Since the early 1990’s central banks have been tasked with controlling inflation as their primary policy aim. This has been interpreted as 2% is good, but above or below 2% requires monetary contraction or expansion. When zero interest rates proved insufficient to generate more than anaemic growth and hence the required 2% inflation, the central bankers introduced further monetary stimulus in the form of bond buy back’s, now termed Quantitative Easing or QE. First introduced in the US, it was followed with varying levels of speed and enthusiasm by the UK, Japan and Europe.

This has enabled the global economy to enjoy so-so economic growth of 2% or so, but has only been possible because consumers and corporates have returned to spending tomorrow’s income today and in the process run up considerably larger debts than before the crisis; debts which in many cases are only affordable because of the prevailing very low interest rates. It has also fuelled the much debated rise in asset prices and consequent divergence in wealth.

Many think all this is simply storing up a bigger crisis for the future. Nor has it addressed the major imbalances in the global economy — characterised as the developing world exporting cheap goods and low paid workers to the developed world and in the process deflating consumer prices, lowering the cost of borrowing and encouraging the propensity for Western consumers to borrow and spend.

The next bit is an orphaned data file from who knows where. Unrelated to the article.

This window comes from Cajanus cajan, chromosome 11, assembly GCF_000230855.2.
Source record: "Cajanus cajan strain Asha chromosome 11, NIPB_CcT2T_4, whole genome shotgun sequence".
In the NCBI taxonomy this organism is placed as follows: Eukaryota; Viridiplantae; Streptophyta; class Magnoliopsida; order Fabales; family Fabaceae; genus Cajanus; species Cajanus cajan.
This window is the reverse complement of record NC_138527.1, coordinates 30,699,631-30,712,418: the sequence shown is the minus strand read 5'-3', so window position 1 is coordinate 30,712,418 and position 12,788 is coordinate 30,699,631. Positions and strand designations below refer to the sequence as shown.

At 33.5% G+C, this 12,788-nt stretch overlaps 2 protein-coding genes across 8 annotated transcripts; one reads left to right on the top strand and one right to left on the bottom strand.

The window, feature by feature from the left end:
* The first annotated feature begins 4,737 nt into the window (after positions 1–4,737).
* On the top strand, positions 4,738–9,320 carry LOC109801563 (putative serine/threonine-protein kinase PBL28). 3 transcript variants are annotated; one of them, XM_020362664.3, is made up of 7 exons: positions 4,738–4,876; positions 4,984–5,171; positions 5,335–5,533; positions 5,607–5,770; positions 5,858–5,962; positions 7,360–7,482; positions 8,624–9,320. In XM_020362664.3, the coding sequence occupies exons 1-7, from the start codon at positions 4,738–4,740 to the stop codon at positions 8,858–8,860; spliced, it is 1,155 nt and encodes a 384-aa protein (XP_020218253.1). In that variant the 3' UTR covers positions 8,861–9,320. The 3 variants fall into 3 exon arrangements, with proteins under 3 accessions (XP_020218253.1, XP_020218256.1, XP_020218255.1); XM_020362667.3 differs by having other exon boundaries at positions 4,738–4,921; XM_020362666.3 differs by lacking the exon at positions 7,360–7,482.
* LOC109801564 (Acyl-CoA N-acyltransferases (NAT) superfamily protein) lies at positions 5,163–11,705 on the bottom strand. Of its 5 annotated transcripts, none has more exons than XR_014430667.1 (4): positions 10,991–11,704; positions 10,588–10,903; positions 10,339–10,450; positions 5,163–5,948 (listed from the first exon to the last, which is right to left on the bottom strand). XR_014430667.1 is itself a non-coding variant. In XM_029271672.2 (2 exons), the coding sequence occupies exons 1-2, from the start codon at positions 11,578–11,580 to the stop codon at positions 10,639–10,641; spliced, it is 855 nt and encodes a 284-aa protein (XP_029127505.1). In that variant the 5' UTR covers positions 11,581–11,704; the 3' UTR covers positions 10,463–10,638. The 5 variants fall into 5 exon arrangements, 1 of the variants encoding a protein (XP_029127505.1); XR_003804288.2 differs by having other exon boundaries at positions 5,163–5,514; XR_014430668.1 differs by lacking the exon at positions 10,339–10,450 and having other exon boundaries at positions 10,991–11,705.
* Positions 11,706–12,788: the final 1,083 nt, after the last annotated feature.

In Japan, the central bank has done so much QE there are fears they may have run out of ammunition. In the US, Donald Trump has said the previously unthinkable by a politician and suggested the Government should pay back its national debt with discounts. You might write that off as another attention seeking maverick quote, but he is merely voicing what many are thinking.

In our press ‘helicopter money’ is widely talked about as the next step — but only one that will be taken in extremis — just like QE before it. Helicopter money is when central banks print money for the government to spend as it chooses or transfers are simply made to individuals to spend, typically within a specified time frame so the money cannot be saved. There are recent precedents. In 1999 Japan gifted shopping coupons with a six month life to families and the elderly and in 2008 US taxpayers received a one-off gratuitous rebate of $300.

I think this begs two important questions. The first was prompted by Mario Draghi in 2012 when he prefaced his remarks with ‘within our remit’: Just how far does the remit of a central banker go? Is it continuously assessed, and if so by whom and why don’t we hear or see evidence of it? I ask this question because in many ways they now appear to be acting as unelected governments, determining — not just implementing — economic policy, often seemingly and regrettably on the hoof.